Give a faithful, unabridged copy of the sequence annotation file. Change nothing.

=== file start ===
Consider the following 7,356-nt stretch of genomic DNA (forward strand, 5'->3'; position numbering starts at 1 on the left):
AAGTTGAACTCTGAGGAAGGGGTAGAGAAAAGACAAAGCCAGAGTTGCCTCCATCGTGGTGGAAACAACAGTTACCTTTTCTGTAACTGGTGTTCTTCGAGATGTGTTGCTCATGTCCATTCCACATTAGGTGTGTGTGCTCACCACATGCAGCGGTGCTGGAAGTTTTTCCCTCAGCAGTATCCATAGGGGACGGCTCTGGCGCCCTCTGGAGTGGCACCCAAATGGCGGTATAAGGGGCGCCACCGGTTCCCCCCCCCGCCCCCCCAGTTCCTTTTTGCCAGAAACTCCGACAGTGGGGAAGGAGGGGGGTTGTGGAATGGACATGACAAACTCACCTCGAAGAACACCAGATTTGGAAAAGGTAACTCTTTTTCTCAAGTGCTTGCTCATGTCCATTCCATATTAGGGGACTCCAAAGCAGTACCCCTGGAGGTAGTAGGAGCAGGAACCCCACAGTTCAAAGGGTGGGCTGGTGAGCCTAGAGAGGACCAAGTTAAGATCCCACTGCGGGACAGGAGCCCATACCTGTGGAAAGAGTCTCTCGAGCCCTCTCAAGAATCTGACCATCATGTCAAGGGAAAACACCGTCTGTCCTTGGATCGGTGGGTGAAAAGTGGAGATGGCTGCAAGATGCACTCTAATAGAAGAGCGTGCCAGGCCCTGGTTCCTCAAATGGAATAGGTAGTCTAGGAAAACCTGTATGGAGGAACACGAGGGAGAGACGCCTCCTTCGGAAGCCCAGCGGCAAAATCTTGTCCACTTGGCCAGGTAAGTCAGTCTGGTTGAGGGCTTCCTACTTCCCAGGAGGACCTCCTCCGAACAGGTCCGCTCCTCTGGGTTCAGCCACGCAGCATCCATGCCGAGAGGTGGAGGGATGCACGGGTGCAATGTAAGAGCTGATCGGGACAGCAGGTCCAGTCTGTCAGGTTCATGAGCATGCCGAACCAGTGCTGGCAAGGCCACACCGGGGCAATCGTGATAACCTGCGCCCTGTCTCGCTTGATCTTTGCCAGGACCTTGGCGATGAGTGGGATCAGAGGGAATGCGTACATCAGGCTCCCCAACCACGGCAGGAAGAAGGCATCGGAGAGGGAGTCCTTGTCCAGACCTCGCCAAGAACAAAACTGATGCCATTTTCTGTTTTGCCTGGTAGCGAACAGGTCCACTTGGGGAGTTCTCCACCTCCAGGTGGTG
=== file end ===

Consider the following 7,356-nt stretch of genomic DNA (forward strand, 5'->3'; position numbering starts at 1 on the left):
AAGTTGAACTCTGAGGAAGGGGTAGAGAAAAGACAAAGCCAGAGTTGCCTCCATCGTGGTGGAAACAACAGTTACCTTTTCTGTAACTGGTGTTCTTCGAGATGTGTTGCTCATGTCCATTCCACATTAGGTGTGTGTGCTCACCACATGCAGCGGTGCTGGAAGTTTTTCCCTCAGCAGTATCCATAGGGGACGGCTCTGGCGCCCTCTGGAGTGGCACCCAAATGGCGGTATAAGGGGCGCCACCGGTTCCCCCCCCCGCCCCCCCAGTTCCTTTTTGCCAGAAACTCCGACAGTGGGGAAGGAGGGGGGTTGTGGAATGGACATGACAAACTCACCTCGAAGAACACCAGATTTGGAAAAGGTAACTCTTTTTCTCAAGTGCTTGCTCATGTCCATTCCATATTAGGGGACTCCAAAGCAGTACCCCTGGAGGTAGTAGGAGCAGGAACCCCACAGTTCAAAGGGTGGGCTGGTGAGCCTAGAGAGGACCAAGTTAAGATCCCACTGCGGGACAGGAGCCCATACCTGTGGAAAGAGTCTCTCGAGCCCTCTCAAGAATCTGACCATCATGTCAAGGGAAAACACCGTCTGTCCTTGGATCGGTGGGTGAAAAGTGGAGATGGCTGCAAGATGCACTCTAATAGAAGAGCGTGCCAGGCCCTGGTTCCTCAAATGGAATAGGTAGTCTAGGAAAACCTGTATGGAGGAACACGAGGGAGAGACGCCTCCTTCGGAAGCCCAGCGGCAAAATCTTGTCCACTTGGCCAGGTAAGTCAGTCTGGTTGAGGGCTTCCTACTTCCCAGGAGGACCTCCTCCGAACAGGTCCGCTCCTCTGGGTTCAGCCACGCAGCATCCATGCCGAGAGGTGGAGGGATGCACGGGTGCAATGTAAGAGCTGATCGGGACAGCAGGTCCAGTCTGTCAGGTTCATGAGCATGCCGAACCAGTGCTGGCAAGGCCACACCGGGGCAATCGTGATAACCTGCGCCCTGTCTCGCTTGATCTTTGCCAGGACCTTGGCGATGAGTGGGATCAGAGGGAATGCGTACATCAGGCTCCCCAACCACGGCAGGAAGAAGGCATCGGAGAGGGAGTCCTTGTCCAGACCTCGCCAAGAACAAAACTGATGCCATTTTCTGTTTTGCCTGGTAGCGAACAGGTCCACTTGGGGAGTTCTCCACCTCCAGGTGGTG